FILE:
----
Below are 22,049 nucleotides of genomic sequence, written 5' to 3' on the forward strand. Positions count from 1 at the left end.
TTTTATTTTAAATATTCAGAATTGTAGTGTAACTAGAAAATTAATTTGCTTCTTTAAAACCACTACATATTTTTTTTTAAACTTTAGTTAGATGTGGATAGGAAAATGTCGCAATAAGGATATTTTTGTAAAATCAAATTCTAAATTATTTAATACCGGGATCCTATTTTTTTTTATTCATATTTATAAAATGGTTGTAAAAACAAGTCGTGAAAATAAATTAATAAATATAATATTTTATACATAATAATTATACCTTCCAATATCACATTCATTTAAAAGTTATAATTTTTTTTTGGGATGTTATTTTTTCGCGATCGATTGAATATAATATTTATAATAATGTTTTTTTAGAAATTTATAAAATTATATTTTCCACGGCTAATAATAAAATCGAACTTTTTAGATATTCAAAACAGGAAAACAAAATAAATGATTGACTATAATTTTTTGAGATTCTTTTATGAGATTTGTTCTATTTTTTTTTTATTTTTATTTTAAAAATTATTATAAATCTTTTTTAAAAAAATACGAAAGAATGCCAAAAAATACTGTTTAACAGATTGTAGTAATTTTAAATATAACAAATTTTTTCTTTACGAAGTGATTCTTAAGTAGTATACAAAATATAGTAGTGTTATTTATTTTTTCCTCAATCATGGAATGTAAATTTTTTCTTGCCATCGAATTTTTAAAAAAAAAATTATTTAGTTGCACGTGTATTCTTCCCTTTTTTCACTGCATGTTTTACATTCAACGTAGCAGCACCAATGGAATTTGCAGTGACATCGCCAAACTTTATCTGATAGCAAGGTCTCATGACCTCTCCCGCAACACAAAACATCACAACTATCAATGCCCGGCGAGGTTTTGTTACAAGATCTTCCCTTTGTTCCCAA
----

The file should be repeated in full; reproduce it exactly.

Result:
Below are 22,049 nucleotides of genomic sequence, written 5' to 3' on the forward strand. Positions count from 1 at the left end.
TTTTATTTTAAATATTCAGAATTGTAGTGTAACTAGAAAATTAATTTGCTTCTTTAAAACCACTACATATTTTTTTTTAAACTTTAGTTAGATGTGGATAGGAAAATGTCGCAATAAGGATATTTTTGTAAAATCAAATTCTAAATTATTTAATACCGGGATCCTATTTTTTTTTATTCATATTTATAAAATGGTTGTAAAAACAAGTCGTGAAAATAAATTAATAAATATAATATTTTATACATAATAATTATACCTTCCAATATCACATTCATTTAAAAGTTATAATTTTTTTTTGGGATGTTATTTTTTCGCGATCGATTGAATATAATATTTATAATAATGTTTTTTTAGAAATTTATAAAATTATATTTTCCACGGCTAATAATAAAATCGAACTTTTTAGATATTCAAAACAGGAAAACAAAATAAATGATTGACTATAATTTTTTGAGATTCTTTTATGAGATTTGTTCTATTTTTTTTTTATTTTTATTTTAAAAATTATTATAAATCTTTTTTAAAAAAATACGAAAGAATGCCAAAAAATACTGTTTAACAGATTGTAGTAATTTTAAATATAACAAATTTTTTCTTTACGAAGTGATTCTTAAGTAGTATACAAAATATAGTAGTGTTATTTATTTTTTCCTCAATCATGGAATGTAAATTTTTTCTTGCCATCGAATTTTTAAAAAAAAAATTATTTAGTTGCACGTGTATTCTTCCCTTTTTTCACTGCATGTTTTACATTCAACGTAGCAGCACCAATGGAATTTGCAGTGACATCGCCAAACTTTATCTGATAGCAAGGTCTCATGACCTCTCCCGCAACACAAAACATCACAACTATCAATGCCCGGCGAGGTTTTGTTACAAGATCTTCCCTTTGTTCCCAA